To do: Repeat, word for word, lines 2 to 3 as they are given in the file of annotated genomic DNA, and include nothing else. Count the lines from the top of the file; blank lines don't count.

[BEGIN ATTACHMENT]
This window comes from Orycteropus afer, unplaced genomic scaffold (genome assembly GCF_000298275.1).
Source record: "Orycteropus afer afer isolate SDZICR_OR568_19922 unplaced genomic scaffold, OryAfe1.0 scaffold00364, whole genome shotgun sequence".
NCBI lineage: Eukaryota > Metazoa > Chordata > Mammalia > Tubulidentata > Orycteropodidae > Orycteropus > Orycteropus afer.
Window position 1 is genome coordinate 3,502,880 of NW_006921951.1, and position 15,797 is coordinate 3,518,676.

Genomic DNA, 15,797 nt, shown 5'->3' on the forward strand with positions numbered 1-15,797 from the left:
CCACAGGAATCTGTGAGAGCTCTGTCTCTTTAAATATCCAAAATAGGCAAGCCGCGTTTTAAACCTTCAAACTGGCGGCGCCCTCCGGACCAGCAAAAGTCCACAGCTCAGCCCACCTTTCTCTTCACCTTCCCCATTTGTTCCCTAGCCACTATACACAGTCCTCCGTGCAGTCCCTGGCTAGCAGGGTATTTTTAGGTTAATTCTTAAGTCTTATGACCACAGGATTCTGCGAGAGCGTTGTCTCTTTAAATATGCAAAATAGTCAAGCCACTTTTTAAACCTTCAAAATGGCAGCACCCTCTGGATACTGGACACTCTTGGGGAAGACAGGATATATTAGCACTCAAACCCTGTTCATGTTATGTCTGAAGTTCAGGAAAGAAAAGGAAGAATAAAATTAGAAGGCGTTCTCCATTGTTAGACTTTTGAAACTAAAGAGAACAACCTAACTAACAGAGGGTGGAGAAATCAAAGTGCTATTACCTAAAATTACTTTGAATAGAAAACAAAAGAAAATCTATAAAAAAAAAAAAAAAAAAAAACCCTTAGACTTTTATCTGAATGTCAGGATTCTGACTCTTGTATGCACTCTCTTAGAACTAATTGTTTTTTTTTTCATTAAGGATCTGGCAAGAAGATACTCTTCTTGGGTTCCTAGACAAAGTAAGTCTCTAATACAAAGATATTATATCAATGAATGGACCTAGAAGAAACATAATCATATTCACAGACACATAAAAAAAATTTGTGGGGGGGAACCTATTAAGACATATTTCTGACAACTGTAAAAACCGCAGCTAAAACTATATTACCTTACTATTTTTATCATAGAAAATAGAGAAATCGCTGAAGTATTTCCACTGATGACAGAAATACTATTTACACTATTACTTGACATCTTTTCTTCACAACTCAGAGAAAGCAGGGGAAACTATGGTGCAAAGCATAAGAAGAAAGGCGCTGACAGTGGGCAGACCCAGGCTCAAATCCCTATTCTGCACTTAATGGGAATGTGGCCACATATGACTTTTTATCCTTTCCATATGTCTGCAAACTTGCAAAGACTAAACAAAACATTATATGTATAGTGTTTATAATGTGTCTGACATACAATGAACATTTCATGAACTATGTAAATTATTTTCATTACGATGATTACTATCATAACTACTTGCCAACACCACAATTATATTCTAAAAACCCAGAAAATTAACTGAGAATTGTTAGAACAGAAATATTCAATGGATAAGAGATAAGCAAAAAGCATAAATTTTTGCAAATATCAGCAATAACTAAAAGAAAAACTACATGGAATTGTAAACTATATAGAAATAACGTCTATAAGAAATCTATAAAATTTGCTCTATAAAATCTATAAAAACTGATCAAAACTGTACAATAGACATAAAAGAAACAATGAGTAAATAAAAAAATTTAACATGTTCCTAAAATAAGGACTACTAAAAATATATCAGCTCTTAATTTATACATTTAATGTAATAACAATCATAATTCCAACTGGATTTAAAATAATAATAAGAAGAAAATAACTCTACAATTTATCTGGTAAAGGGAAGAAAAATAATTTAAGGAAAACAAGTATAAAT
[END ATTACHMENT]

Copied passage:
Source record: "Orycteropus afer afer isolate SDZICR_OR568_19922 unplaced genomic scaffold, OryAfe1.0 scaffold00364, whole genome shotgun sequence".
NCBI lineage: Eukaryota > Metazoa > Chordata > Mammalia > Tubulidentata > Orycteropodidae > Orycteropus > Orycteropus afer.